Tampa Bay Buccaneers

Junior Bucs Get a Taste of the Big Leagues

The Junior Buccaneers, a local youth football organization committed to underserved children, visited One Buc Place on Friday and took part in a Gatorade Junior Training Camp workout


The Tampa Bay Buccaneers may be the youngest team in the NFL, but opening day of the club's 2011 training camp was a special day for an even younger group of football players.  On Friday, the Junior Tampa Bay Buccaneers, a youth football organization in Tampa, took a special trip to One Buccaneer Place to take part in a Gatorade Junior Training Camp session and watch the Bucs' first public practice of the year.

The Junior Buccaneers, made up of students from 12 different schools throughout the Bay area, range in age from four to 15 and compete in all levels of youth play.  What's particularly unique about this group of athletes is that they have been "adopted" by the NFL's Buccaneers and will use the same logo and team colors as part of a unique agreement with the team and the league.

Kenneth McAllister oversees the organization, which offers several levels of competitive football to underserved youth. They play against 48 other teams across the entire state of Florida.   

"These kids come from the inner city," he said. "If you haven't been there, you don't know.  So we try to be a beacon for these kids to look up to, and we really want these guys on the [Buccaneers] to be someone they can look up to also." 

The team currently has about 100 participants, and McAllister said he hopes they don't have to turn anyone away during next week's tryouts.  Unfortunately, due to limited resources, they can only handle so many kids.

On Friday afternoon, the group of 78 boys and girls gathered on the practice field before the real Buccaneers left the locker room.  They caught passes, broke through tackling dummies and performed agility drills with the help of Buccaneers staff.  Gatorade Junior Training Camp is a free grassroots program that emphasizes education, exercise and positive choices for kids in a safe and fun environment. The clinic is designed for children in fifth to eighth grades.

After their drills were over, the team moved from the practice field to a special VIP area, where they performed cheers for fans that had arrived early to try and spread some Buccaneers team spirit.

The junior players were then treated to front row seats at the first full-speed practice of training camp.  Buccaneer quarterbacks Josh Freeman, Josh Johnson and Mike Coughlin took snaps right in front of the wide-eyed youngsters.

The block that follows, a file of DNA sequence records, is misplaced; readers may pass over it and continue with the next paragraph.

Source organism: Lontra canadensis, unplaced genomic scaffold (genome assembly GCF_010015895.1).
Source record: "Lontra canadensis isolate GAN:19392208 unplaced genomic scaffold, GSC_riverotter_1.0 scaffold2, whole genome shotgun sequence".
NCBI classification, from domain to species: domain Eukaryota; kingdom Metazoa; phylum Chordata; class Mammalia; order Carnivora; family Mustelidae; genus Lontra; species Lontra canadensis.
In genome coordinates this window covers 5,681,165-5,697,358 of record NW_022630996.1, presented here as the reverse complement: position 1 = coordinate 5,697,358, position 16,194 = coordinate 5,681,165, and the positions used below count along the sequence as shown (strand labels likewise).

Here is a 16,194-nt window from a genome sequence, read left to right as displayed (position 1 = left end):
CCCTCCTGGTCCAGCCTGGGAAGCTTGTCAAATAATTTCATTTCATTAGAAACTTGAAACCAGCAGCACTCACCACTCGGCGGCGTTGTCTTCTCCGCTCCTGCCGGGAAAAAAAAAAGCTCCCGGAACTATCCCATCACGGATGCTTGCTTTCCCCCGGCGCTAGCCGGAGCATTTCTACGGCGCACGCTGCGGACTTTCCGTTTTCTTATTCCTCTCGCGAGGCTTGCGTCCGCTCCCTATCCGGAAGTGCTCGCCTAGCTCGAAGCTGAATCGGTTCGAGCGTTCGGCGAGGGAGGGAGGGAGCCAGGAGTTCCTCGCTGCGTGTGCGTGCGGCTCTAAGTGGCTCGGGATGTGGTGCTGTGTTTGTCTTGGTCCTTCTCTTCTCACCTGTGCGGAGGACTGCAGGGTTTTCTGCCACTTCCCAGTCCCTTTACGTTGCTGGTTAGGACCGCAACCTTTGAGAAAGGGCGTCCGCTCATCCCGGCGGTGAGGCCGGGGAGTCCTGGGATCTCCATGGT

Several players, including running back LeGarrette Blount, stopped by for an autograph session just before practice began. When the kids swarmed the fences to get a signature or snap a picture, Blount greeted the group with open arms and a wide smile, signing as much as he could until the horn sounded for the start of practice.

"The Buccaneers are proud of the strong relationships we forge within the community," said Miray Holmes, director of community relations for the team. "We're excited to treat this group to a special day at camp, and hopefully provide some memorable experiences that they'll keep with them forever."

Following practice, Head Coach Raheem Morris greeted the students near the field and encouraged them to keep up the hard work. Morris has become a champion in the community since he took over the Bucs' head job in 2009, and he was thrilled to see a big turnout at the first public practice.

At the conclusion of practice, the Junior Buccaneers were abuzz with all they had seen.

"We think it's a good experience for the kids," McAllister said. "It's great for them to be out on the field and participate in this atmosphere and this environment. It's very special, they just love this."

This article has been reproduced in a new format and may be missing content or contain faulty links. Please use the Contact Us link in our site footer to report an issue.

Related Content